Northland farmers are starting to count the cost of one of the most severe droughts to hit the region as the cost of feed and lower prices for stock are the order of the day.
Approximately 600 hectares of vines in Hawke’s Bay were damaged by an October hailstorm, with further damage in Central Otago and North Canterbury in November. The Bragato Research Institute (BRI) has launched a two-year project to learn from the experiences of the vineyard managers affected, and fill the knowledge gap around hail events, says project leader Len Ibbotson.
He says there is limited information around recovery strategies following frost as well, but vineyard managers looking after a vineyard in a frost-prone area are likely to deal with the problem each season, and therefore have information and systems in place to manage and prevent damage. “For hail, there are no prevention strategies employed in New Zealand vineyards. They tend to be quite random events. There is much more chance you are going to encounter a hail event and have never dealt with it before,” he says. “That provides motivation for me to work with growers affected, learn from them, and document their experiences.”
Len says it is likely that each year there will be a hail event in one of New Zealand’s wine regions, although not in the same place. “The random nature of hail means it is important to broaden the information base available to growers, so they can react quickly and make decisions,” he says. “It is really hard on growers and their teams when you see all the hard work of a season undone by a weather event.”
The research project was started after a meeting in Hawke’s Bay on 15 October, when BRI and the New Zealand Winegrowers sustainability team members met with hail-affected growers and the local Rural Support Trust. “This research has come from that workshop, meeting with growers, and the fantastic work the Rural Support Trust does for growers and farmers in difficult times,” says Len. The research project will continue through to August 2021, and a group of eight growers affected by hail - four in Canterbury and four in Hawke’s Bay - will take part by recording field notes during the season, participating in interviews, and offering aggregate yield and relevant financial data for this growing season. Len says the information will enable their management decisions to be evaluated and linked to harvest outcomes.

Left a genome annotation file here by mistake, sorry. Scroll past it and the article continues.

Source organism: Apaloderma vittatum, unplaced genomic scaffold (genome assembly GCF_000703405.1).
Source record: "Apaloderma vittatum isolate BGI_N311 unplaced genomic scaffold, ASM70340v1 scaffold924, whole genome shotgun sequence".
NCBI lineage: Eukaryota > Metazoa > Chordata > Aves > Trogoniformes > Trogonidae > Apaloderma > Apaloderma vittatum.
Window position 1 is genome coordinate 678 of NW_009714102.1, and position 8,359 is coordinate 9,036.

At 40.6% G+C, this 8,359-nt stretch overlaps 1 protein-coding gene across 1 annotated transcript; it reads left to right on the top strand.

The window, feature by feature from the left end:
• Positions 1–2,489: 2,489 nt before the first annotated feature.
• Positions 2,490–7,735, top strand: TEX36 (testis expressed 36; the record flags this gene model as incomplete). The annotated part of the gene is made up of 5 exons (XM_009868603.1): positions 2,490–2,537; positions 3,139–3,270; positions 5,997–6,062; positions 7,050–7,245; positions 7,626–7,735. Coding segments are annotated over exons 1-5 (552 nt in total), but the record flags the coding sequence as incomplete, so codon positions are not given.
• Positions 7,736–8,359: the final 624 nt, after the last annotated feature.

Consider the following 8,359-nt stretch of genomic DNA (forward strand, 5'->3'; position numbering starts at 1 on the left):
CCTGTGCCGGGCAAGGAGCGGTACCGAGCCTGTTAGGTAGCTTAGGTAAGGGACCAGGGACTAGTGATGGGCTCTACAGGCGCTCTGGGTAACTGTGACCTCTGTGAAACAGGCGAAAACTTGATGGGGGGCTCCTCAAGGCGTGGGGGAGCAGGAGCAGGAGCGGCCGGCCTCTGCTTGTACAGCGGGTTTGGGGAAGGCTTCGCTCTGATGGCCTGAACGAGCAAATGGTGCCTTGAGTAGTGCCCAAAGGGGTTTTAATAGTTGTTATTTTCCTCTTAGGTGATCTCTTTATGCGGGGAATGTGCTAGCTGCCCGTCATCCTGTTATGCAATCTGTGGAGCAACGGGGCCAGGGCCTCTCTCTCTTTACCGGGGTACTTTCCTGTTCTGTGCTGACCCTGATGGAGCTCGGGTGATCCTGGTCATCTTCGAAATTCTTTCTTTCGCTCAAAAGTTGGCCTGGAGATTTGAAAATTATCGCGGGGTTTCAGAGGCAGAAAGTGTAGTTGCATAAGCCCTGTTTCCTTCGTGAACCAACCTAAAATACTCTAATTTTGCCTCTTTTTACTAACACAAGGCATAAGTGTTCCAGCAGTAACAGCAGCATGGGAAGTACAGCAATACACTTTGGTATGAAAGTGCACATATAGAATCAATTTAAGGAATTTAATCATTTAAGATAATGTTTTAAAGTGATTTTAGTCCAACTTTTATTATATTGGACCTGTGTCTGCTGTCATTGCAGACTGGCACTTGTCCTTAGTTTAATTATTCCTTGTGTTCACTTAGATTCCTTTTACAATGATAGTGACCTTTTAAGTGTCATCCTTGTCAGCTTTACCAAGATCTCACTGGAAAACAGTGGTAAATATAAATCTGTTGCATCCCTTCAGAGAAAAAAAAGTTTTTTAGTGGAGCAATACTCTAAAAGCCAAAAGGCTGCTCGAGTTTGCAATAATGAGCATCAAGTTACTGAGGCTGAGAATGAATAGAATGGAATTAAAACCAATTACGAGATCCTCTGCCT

There will also be a series of field trials in some vineyards to measure and evaluate the impact of hail damage, along with various post-hail treatment options. Vines will be monitored for two seasons to capture any potential carry-through of hail effects into the second season and evaluate interventions that growers may consider after hail damage.
The BRI has produced a draft scorecard for growers to help assess their vines after hail damage. When completed, it will offer growers a tool for evaluating and recording damage following a hail event, and may also help evaluate frost damage, says Len. The draft is available now, with feedback coming in from winegrowers who have trialled the resource. “I would like to have a final draft of that this winter, so it is ready and able to be used in the field for the next season.”